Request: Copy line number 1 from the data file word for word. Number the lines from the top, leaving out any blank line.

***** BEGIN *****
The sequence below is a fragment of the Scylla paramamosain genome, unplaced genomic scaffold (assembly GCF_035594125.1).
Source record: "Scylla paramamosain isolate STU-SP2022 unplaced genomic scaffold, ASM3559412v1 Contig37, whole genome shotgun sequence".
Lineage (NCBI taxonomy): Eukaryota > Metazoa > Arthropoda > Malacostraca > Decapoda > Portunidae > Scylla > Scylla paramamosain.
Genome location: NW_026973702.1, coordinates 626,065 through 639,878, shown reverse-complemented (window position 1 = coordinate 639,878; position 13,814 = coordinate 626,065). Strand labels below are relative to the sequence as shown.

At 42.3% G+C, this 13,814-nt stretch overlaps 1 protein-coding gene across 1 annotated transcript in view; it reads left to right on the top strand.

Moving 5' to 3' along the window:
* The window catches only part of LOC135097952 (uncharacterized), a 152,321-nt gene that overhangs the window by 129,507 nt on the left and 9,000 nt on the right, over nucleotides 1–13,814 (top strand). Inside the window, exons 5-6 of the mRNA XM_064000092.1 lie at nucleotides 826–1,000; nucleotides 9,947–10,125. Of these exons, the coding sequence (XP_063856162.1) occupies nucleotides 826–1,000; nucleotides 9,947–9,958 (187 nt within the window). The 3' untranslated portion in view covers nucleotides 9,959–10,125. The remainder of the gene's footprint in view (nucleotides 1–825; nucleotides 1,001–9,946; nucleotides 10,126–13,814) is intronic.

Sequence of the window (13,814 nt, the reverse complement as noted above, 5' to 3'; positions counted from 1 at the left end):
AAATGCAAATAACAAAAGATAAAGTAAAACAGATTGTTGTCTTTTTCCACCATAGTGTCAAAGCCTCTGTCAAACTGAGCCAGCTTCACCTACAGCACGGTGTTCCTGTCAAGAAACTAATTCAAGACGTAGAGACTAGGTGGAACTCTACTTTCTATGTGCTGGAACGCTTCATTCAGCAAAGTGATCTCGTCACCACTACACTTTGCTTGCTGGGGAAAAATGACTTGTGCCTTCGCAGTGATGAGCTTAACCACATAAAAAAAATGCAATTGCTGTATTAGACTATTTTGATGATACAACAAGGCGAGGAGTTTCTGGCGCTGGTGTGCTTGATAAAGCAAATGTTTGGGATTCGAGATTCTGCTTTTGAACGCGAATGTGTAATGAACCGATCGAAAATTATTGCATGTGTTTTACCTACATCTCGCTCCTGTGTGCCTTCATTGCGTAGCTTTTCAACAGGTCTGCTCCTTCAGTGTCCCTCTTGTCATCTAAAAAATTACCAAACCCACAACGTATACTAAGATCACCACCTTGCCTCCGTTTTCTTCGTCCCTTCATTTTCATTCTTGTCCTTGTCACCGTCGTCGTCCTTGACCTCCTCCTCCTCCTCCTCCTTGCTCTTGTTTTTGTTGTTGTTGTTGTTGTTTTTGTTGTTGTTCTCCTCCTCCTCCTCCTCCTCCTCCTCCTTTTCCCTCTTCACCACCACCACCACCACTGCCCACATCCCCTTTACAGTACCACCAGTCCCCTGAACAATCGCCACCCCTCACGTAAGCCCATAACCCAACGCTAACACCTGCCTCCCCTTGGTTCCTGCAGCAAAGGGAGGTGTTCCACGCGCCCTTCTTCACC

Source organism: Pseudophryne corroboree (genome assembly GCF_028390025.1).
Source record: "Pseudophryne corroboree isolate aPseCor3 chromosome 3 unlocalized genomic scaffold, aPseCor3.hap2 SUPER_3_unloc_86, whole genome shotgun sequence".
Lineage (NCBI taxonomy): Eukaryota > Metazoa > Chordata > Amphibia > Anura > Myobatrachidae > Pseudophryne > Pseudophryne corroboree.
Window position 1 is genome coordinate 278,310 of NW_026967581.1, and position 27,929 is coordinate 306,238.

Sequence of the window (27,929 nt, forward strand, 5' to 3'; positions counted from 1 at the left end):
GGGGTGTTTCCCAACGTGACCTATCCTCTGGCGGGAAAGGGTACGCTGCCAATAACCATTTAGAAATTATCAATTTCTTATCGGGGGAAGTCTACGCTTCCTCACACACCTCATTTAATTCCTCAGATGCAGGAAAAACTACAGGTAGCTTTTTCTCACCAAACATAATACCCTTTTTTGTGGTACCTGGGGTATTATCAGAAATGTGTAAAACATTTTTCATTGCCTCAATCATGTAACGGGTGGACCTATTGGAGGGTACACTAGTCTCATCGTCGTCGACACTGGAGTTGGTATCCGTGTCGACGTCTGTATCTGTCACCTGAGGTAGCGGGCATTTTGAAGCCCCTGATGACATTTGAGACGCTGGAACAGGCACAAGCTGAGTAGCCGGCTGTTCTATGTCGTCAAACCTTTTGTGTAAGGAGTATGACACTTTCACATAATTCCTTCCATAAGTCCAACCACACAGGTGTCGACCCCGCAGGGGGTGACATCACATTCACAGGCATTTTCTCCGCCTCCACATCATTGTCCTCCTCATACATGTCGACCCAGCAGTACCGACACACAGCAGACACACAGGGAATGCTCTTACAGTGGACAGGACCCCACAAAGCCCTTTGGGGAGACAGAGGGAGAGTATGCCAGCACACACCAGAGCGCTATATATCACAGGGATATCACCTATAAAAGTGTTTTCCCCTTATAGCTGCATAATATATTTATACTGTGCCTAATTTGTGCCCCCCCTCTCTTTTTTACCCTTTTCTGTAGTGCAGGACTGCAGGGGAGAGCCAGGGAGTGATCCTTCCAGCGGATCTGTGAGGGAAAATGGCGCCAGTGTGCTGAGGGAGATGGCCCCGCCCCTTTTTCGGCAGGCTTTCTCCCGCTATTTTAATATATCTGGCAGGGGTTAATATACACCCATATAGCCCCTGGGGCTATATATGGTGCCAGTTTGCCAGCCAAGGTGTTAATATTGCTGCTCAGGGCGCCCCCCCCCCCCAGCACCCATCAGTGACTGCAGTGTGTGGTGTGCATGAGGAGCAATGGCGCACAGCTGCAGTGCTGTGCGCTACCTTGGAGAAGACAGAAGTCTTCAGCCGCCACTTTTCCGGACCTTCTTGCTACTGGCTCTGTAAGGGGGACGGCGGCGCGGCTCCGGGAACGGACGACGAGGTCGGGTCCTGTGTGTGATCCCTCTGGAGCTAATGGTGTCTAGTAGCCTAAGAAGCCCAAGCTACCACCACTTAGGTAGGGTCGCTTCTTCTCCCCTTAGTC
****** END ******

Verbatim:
The sequence below is a fragment of the Scylla paramamosain genome, unplaced genomic scaffold (assembly GCF_035594125.1).